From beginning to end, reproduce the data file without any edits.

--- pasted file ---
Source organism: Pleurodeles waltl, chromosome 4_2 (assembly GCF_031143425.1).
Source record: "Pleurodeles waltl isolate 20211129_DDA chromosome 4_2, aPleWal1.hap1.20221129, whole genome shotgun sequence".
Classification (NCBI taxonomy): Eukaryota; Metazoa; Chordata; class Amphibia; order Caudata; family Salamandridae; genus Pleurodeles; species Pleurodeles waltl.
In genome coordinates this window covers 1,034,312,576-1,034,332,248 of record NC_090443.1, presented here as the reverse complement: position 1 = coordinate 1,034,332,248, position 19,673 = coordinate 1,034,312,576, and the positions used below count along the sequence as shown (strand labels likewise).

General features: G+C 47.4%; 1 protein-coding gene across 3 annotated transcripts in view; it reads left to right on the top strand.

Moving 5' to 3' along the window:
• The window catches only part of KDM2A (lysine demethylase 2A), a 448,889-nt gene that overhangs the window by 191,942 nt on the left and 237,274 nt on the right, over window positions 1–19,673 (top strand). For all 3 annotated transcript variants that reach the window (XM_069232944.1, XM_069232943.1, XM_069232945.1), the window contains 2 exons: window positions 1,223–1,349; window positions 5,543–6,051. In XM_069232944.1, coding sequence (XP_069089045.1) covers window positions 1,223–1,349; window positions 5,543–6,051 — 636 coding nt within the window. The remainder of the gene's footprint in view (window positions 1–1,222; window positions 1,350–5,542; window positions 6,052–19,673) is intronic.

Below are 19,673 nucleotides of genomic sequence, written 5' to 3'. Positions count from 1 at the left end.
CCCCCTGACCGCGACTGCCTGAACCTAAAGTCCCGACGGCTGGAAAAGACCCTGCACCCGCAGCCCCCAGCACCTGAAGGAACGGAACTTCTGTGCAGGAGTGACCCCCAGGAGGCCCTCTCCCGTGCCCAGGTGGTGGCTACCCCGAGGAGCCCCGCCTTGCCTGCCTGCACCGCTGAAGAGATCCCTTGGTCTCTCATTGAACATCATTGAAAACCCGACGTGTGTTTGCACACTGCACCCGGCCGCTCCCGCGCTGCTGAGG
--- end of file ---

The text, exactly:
Source organism: Pleurodeles waltl, chromosome 4_2 (assembly GCF_031143425.1).
Source record: "Pleurodeles waltl isolate 20211129_DDA chromosome 4_2, aPleWal1.hap1.20221129, whole genome shotgun sequence".
Classification (NCBI taxonomy): Eukaryota; Metazoa; Chordata; class Amphibia; order Caudata; family Salamandridae; genus Pleurodeles; species Pleurodeles waltl.
In genome coordinates this window covers 1,034,312,576-1,034,332,248 of record NC_090443.1, presented here as the reverse complement: position 1 = coordinate 1,034,332,248, position 19,673 = coordinate 1,034,312,576, and the positions used below count along the sequence as shown (strand labels likewise).

General features: G+C 47.4%; 1 protein-coding gene across 3 annotated transcripts in view; it reads left to right on the top strand.

Moving 5' to 3' along the window:
• The window catches only part of KDM2A (lysine demethylase 2A), a 448,889-nt gene that overhangs the window by 191,942 nt on the left and 237,274 nt on the right, over window positions 1–19,673 (top strand). For all 3 annotated transcript variants that reach the window (XM_069232944.1, XM_069232943.1, XM_069232945.1), the window contains 2 exons: window positions 1,223–1,349; window positions 5,543–6,051. In XM_069232944.1, coding sequence (XP_069089045.1) covers window positions 1,223–1,349; window positions 5,543–6,051 — 636 coding nt within the window. The remainder of the gene's footprint in view (window positions 1–1,222; window positions 1,350–5,542; window positions 6,052–19,673) is intronic.

Below are 19,673 nucleotides of genomic sequence, written 5' to 3'. Positions count from 1 at the left end.
CCCCCTGACCGCGACTGCCTGAACCTAAAGTCCCGACGGCTGGAAAAGACCCTGCACCCGCAGCCCCCAGCACCTGAAGGAACGGAACTTCTGTGCAGGAGTGACCCCCAGGAGGCCCTCTCCCGTGCCCAGGTGGTGGCTACCCCGAGGAGCCCCGCCTTGCCTGCCTGCACCGCTGAAGAGATCCCTTGGTCTCTCATTGAACATCATTGAAAACCCGACGTGTGTTTGCACACTGCACCCGGCCGCTCCCGCGCTGCTGAGG